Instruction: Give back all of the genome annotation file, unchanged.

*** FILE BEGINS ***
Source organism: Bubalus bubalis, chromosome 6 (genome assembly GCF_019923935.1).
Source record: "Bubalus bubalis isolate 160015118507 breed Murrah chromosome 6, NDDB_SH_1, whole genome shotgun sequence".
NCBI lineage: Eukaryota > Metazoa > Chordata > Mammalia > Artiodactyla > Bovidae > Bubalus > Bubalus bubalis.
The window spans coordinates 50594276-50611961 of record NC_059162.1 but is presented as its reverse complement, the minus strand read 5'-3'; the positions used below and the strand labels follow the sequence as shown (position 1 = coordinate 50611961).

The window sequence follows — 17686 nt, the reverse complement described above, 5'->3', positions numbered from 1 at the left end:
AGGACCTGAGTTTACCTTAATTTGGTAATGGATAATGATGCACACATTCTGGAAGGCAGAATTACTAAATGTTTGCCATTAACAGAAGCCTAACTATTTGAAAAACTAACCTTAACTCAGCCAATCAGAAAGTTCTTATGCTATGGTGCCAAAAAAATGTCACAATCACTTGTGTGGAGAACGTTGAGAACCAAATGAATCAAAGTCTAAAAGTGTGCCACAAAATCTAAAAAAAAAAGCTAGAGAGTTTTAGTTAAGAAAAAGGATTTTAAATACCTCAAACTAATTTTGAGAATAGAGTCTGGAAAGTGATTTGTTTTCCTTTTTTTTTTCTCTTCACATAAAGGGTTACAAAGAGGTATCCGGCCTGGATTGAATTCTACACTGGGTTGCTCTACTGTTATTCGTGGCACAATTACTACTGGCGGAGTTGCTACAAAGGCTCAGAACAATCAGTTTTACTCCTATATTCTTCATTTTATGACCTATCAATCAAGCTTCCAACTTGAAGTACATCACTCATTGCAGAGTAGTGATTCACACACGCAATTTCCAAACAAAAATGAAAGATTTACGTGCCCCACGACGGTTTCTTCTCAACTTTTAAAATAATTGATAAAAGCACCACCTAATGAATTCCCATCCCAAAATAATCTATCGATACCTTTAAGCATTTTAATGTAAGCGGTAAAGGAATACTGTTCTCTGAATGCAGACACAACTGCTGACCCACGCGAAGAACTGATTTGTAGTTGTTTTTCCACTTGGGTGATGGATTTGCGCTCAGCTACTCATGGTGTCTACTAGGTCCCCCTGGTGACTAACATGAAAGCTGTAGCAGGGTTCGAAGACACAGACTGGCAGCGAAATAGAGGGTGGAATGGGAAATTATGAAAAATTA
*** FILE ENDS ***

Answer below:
Source organism: Bubalus bubalis, chromosome 6 (genome assembly GCF_019923935.1).
Source record: "Bubalus bubalis isolate 160015118507 breed Murrah chromosome 6, NDDB_SH_1, whole genome shotgun sequence".
NCBI lineage: Eukaryota > Metazoa > Chordata > Mammalia > Artiodactyla > Bovidae > Bubalus > Bubalus bubalis.
The window spans coordinates 50594276-50611961 of record NC_059162.1 but is presented as its reverse complement, the minus strand read 5'-3'; the positions used below and the strand labels follow the sequence as shown (position 1 = coordinate 50611961).

The window sequence follows — 17686 nt, the reverse complement described above, 5'->3', positions numbered from 1 at the left end:
AGGACCTGAGTTTACCTTAATTTGGTAATGGATAATGATGCACACATTCTGGAAGGCAGAATTACTAAATGTTTGCCATTAACAGAAGCCTAACTATTTGAAAAACTAACCTTAACTCAGCCAATCAGAAAGTTCTTATGCTATGGTGCCAAAAAAATGTCACAATCACTTGTGTGGAGAACGTTGAGAACCAAATGAATCAAAGTCTAAAAGTGTGCCACAAAATCTAAAAAAAAAAGCTAGAGAGTTTTAGTTAAGAAAAAGGATTTTAAATACCTCAAACTAATTTTGAGAATAGAGTCTGGAAAGTGATTTGTTTTCCTTTTTTTTTTCTCTTCACATAAAGGGTTACAAAGAGGTATCCGGCCTGGATTGAATTCTACACTGGGTTGCTCTACTGTTATTCGTGGCACAATTACTACTGGCGGAGTTGCTACAAAGGCTCAGAACAATCAGTTTTACTCCTATATTCTTCATTTTATGACCTATCAATCAAGCTTCCAACTTGAAGTACATCACTCATTGCAGAGTAGTGATTCACACACGCAATTTCCAAACAAAAATGAAAGATTTACGTGCCCCACGACGGTTTCTTCTCAACTTTTAAAATAATTGATAAAAGCACCACCTAATGAATTCCCATCCCAAAATAATCTATCGATACCTTTAAGCATTTTAATGTAAGCGGTAAAGGAATACTGTTCTCTGAATGCAGACACAACTGCTGACCCACGCGAAGAACTGATTTGTAGTTGTTTTTCCACTTGGGTGATGGATTTGCGCTCAGCTACTCATGGTGTCTACTAGGTCCCCCTGGTGACTAACATGAAAGCTGTAGCAGGGTTCGAAGACACAGACTGGCAGCGAAATAGAGGGTGGAATGGGAAATTATGAAAAATTA